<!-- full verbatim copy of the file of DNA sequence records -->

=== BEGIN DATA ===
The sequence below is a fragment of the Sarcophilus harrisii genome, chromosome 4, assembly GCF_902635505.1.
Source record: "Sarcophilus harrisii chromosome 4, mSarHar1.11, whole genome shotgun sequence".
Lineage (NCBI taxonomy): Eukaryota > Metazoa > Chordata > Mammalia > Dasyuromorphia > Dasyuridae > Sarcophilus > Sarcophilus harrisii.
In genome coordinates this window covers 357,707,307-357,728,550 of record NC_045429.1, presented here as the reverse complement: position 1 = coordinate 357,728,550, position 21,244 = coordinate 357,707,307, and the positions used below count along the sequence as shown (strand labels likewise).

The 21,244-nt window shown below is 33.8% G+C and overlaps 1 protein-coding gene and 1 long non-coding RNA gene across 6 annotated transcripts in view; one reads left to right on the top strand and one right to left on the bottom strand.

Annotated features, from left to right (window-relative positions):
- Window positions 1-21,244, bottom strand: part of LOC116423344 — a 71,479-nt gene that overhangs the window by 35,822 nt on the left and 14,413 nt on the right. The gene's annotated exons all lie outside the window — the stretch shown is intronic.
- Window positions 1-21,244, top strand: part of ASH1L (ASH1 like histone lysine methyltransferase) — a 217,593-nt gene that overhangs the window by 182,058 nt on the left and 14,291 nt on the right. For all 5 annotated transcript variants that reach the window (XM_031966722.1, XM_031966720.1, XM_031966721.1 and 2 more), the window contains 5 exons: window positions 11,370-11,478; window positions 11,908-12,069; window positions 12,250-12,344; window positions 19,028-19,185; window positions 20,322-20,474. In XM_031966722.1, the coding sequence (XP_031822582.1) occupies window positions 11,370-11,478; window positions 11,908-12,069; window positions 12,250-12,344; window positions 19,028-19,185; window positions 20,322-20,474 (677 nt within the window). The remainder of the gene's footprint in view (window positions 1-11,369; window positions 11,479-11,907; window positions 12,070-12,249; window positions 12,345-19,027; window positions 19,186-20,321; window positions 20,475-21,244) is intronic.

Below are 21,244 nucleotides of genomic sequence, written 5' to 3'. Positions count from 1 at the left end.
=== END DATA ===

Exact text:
The sequence below is a fragment of the Sarcophilus harrisii genome, chromosome 4, assembly GCF_902635505.1.
Source record: "Sarcophilus harrisii chromosome 4, mSarHar1.11, whole genome shotgun sequence".
Lineage (NCBI taxonomy): Eukaryota > Metazoa > Chordata > Mammalia > Dasyuromorphia > Dasyuridae > Sarcophilus > Sarcophilus harrisii.
In genome coordinates this window covers 357,707,307-357,728,550 of record NC_045429.1, presented here as the reverse complement: position 1 = coordinate 357,728,550, position 21,244 = coordinate 357,707,307, and the positions used below count along the sequence as shown (strand labels likewise).

The 21,244-nt window shown below is 33.8% G+C and overlaps 1 protein-coding gene and 1 long non-coding RNA gene across 6 annotated transcripts in view; one reads left to right on the top strand and one right to left on the bottom strand.

Annotated features, from left to right (window-relative positions):
- Window positions 1-21,244, bottom strand: part of LOC116423344 — a 71,479-nt gene that overhangs the window by 35,822 nt on the left and 14,413 nt on the right. The gene's annotated exons all lie outside the window — the stretch shown is intronic.
- Window positions 1-21,244, top strand: part of ASH1L (ASH1 like histone lysine methyltransferase) — a 217,593-nt gene that overhangs the window by 182,058 nt on the left and 14,291 nt on the right. For all 5 annotated transcript variants that reach the window (XM_031966722.1, XM_031966720.1, XM_031966721.1 and 2 more), the window contains 5 exons: window positions 11,370-11,478; window positions 11,908-12,069; window positions 12,250-12,344; window positions 19,028-19,185; window positions 20,322-20,474. In XM_031966722.1, the coding sequence (XP_031822582.1) occupies window positions 11,370-11,478; window positions 11,908-12,069; window positions 12,250-12,344; window positions 19,028-19,185; window positions 20,322-20,474 (677 nt within the window). The remainder of the gene's footprint in view (window positions 1-11,369; window positions 11,479-11,907; window positions 12,070-12,249; window positions 12,345-19,027; window positions 19,186-20,321; window positions 20,475-21,244) is intronic.

Below are 21,244 nucleotides of genomic sequence, written 5' to 3'. Positions count from 1 at the left end.